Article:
Judging by the stock's 20% dip this year, investors aren't optimistic about Discovery Communications' (NASDAQ:DISCK) business as we approach the third-quarter earnings report due out on Tuesday, Nov. 3.
It's not hard to see why the bears are in charge right now. Discovery is highly dependent on TV advertising, and the prospects for that industry are sinking as consumers shift away from expensive cable package subscriptions.
Discovery isn't the only company that's smarting from this change. Disney's stock recently plummeted by 21% after the entertainment giant talked of falling subscription numbers for its ESPN channel. In an August conference call, CEO Bob Iger talked about how technology was "disrupting the media business" and "putting pressure on the multichannel ecosystem." Yet Disney thinks its portfolio of TV channels is well-positioned to thrive in this new environment.
But how about Discovery? This week's quarterly results will help answer that key question.
The soft U.S. advertising market
Discovery gets over half of its revenue from advertising, which is why it is worrisome that the segment has been flat through the first two quarters of 2015. The company has so far managed to pick up that slack by collecting higher distribution fees. Its collection of widely popular shows has given it leverage to raise the prices it charges cable providers by a hefty 13% so far this year.
But investors will want to look for growth in the advertising business as well. And, more specifically, that growth would ideally come from higher delivery, meaning improved ratings, and not just increased ad prices.
The good news is that, as of three months ago, management was optimistic about its U.S. business. "We have seen advertising market momentum pick up across all of our channels, so far in Q3, as we continue to benefit from ratings outperformance driven by the flagship Discovery Channel," CEO David Zaslav said in the second-quarter conference call. We'll find out Tuesday whether those positive early trends continued through the entire third quarter.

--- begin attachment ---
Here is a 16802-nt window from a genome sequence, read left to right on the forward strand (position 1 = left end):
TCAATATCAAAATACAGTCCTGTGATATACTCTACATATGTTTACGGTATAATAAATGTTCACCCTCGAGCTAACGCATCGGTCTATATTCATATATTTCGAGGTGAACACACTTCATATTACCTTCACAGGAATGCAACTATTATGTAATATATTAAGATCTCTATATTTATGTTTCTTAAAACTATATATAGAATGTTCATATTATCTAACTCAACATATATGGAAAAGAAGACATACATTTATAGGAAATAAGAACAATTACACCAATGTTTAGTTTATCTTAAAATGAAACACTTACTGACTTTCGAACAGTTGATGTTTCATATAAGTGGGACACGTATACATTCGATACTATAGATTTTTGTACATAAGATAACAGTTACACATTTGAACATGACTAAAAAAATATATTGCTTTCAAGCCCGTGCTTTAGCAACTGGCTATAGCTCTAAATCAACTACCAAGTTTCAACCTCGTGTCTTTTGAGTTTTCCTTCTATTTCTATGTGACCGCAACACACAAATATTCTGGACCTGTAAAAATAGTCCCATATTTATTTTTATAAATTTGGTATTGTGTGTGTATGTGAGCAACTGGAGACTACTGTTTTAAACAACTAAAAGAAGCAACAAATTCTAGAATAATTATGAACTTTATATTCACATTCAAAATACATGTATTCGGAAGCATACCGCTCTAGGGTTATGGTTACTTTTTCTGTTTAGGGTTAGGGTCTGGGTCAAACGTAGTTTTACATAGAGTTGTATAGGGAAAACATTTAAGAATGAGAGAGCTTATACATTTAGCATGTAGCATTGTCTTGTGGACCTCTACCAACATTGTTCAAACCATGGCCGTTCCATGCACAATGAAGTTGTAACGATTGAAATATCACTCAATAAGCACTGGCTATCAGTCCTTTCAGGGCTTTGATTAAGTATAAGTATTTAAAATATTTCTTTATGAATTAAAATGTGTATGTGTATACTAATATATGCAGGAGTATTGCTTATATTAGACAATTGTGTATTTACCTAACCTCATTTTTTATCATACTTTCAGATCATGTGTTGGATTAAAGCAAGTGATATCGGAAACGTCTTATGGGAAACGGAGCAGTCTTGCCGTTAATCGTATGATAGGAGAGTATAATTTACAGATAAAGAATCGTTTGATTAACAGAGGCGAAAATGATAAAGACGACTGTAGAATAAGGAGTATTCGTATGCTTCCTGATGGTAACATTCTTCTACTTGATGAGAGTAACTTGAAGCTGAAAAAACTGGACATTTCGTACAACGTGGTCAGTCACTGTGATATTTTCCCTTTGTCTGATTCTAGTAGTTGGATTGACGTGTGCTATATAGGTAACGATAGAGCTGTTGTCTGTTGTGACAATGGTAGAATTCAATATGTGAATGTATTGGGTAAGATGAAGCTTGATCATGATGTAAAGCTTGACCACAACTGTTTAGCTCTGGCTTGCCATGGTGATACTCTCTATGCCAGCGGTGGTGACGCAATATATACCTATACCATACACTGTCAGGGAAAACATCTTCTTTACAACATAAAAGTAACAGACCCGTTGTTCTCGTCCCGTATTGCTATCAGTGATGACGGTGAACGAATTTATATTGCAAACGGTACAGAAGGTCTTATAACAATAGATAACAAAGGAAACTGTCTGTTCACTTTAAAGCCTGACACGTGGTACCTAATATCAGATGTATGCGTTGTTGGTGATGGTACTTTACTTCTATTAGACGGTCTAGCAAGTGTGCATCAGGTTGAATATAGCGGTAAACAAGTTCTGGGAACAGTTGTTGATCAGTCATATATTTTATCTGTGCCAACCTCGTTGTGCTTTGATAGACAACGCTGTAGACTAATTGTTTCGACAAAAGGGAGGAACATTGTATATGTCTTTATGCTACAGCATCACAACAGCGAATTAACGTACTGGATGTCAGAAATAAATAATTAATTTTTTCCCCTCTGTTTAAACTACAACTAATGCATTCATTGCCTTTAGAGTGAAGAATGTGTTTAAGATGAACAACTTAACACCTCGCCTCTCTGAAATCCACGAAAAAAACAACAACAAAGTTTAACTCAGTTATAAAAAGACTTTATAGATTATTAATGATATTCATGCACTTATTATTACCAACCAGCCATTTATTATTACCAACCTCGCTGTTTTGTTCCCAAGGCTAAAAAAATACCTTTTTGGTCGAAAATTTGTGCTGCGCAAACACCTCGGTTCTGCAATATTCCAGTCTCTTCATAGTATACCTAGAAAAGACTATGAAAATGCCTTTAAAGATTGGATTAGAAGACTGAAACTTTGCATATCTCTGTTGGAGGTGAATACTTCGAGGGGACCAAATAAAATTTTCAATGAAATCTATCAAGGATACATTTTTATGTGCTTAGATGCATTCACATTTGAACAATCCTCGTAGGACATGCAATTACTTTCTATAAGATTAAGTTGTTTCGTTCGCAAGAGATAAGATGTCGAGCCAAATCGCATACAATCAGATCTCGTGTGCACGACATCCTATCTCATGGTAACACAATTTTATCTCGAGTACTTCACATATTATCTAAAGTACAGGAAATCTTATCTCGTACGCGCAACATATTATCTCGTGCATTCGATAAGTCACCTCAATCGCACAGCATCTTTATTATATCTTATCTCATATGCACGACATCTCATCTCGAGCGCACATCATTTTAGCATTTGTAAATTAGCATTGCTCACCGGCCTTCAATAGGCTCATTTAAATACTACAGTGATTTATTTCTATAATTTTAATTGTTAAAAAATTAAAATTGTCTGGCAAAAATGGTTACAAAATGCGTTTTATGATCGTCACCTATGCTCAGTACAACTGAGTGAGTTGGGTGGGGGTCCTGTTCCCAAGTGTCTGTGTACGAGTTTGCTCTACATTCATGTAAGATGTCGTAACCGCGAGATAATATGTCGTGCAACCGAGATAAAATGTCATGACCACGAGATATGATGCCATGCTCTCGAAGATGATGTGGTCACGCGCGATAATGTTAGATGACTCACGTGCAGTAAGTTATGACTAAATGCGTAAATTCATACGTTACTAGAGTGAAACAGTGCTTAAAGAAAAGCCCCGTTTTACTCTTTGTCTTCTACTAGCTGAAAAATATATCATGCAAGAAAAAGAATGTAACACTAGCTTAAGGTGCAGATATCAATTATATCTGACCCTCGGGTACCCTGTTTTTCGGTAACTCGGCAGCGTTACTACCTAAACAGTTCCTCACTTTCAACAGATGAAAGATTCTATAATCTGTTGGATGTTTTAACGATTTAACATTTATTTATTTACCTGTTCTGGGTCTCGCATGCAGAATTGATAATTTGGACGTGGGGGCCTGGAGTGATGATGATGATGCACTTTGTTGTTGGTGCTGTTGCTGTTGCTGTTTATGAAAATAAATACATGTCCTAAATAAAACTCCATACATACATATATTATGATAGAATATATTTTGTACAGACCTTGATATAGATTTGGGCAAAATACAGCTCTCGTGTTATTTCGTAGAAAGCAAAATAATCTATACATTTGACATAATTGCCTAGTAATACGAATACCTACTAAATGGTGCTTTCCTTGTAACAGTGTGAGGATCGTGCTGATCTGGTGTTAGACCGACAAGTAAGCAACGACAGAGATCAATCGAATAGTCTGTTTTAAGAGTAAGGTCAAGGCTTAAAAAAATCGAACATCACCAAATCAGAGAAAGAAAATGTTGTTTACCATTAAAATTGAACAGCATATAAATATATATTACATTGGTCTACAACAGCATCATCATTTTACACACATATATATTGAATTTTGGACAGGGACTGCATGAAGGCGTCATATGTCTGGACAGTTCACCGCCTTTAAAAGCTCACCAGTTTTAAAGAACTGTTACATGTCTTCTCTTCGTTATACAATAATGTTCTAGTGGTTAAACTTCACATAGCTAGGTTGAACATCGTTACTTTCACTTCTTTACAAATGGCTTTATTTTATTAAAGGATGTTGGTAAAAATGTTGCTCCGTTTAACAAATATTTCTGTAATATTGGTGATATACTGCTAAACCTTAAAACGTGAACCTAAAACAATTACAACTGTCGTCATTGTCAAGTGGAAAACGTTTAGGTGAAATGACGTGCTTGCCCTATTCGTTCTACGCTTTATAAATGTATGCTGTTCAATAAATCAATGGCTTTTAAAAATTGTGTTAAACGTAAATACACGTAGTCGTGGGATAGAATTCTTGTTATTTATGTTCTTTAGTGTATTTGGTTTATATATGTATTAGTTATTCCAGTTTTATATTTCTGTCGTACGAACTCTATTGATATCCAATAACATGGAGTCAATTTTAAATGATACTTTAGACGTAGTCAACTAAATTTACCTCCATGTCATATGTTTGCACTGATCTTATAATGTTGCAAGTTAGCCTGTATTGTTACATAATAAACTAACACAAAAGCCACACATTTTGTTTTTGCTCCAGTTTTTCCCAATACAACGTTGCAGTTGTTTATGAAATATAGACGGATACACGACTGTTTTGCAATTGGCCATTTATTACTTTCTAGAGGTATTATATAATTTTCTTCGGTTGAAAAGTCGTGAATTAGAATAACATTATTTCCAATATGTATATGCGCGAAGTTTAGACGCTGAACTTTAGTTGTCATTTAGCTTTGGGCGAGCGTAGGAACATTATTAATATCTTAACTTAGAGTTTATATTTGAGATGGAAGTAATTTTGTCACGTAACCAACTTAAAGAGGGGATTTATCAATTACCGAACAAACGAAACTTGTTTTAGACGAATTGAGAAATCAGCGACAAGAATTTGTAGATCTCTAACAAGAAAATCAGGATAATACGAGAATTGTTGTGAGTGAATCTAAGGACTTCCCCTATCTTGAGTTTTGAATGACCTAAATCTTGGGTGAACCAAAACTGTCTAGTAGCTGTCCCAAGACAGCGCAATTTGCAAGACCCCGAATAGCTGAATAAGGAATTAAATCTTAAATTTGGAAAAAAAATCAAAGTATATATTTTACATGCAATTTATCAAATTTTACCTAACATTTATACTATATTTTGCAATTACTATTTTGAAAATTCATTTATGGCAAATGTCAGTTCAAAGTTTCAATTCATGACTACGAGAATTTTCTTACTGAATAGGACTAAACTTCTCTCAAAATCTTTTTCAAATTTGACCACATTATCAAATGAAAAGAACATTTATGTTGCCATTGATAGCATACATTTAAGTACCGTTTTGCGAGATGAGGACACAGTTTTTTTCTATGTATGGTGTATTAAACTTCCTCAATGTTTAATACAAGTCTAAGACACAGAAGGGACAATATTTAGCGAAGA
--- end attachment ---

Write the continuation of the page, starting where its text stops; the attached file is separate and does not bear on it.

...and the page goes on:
Rising international profitability
While the U.S. business is highly profitable even at tiny rates of growth, Discovery's international segment isn't yet generating big profits. And that's true despite recent market share and audience gains. The company climbed to a 6% share of all global viewers last quarter, led by strong pay-TV growth in India, Mexico, and Brazil, and broadcast growth in the U.K., Germany, and Italy. The Eurosport business, which Discovery now owns outright, is already making large sales and profit contributions, which should only grow as it deepens sports coverage with events like the Olympic Games.
Discovery hopes to leverage its global network in part by turning popular U.S. shows like Gold Rush and Fast N' Loud into international hits. That should help the division's profitability eventually rise from the current 30% margin toward the stellar domestic margin of 57%. And in the meantime, it helps that the international business, with its healthy outlook for advertising gains, accounts for half of Discovery's revenue right now.
The right time for a push into digital distribution?
Finally, management might have some interesting things to say about the prospect of bypassing the advertising market entirely by selling content directly to consumers. Zazlav's remarks on the topic in August echoed the bullish ones made by Iger, who said ESPN could thrive in an on demand, app-centric TV world. "The idea of going directly to the consumer is something we have every opportunity to do ... We have super fan groups. And we will be in a position if we want to, at any moment to start picking off some of those super fan groups," Zazlav said.
Management suggested such a move might not make sense over the next couple of years since distribution agreements have locked in much of Discovery's revenue over that time period. But the pace of technological change is speeding up in the media world. And so executives will need to constantly update their thinking on how Discovery can best respond to the disruption.
Demitrios Kalogeropoulos owns shares of DIS. The Motley Fool owns shares of and recommends DISCK and DIS. Try any of our Foolish newsletter services free for 30 days. We Fools may not all hold the same opinions, but we all believe that considering a diverse range of insights makes us better investors. The Motley Fool has a disclosure policy.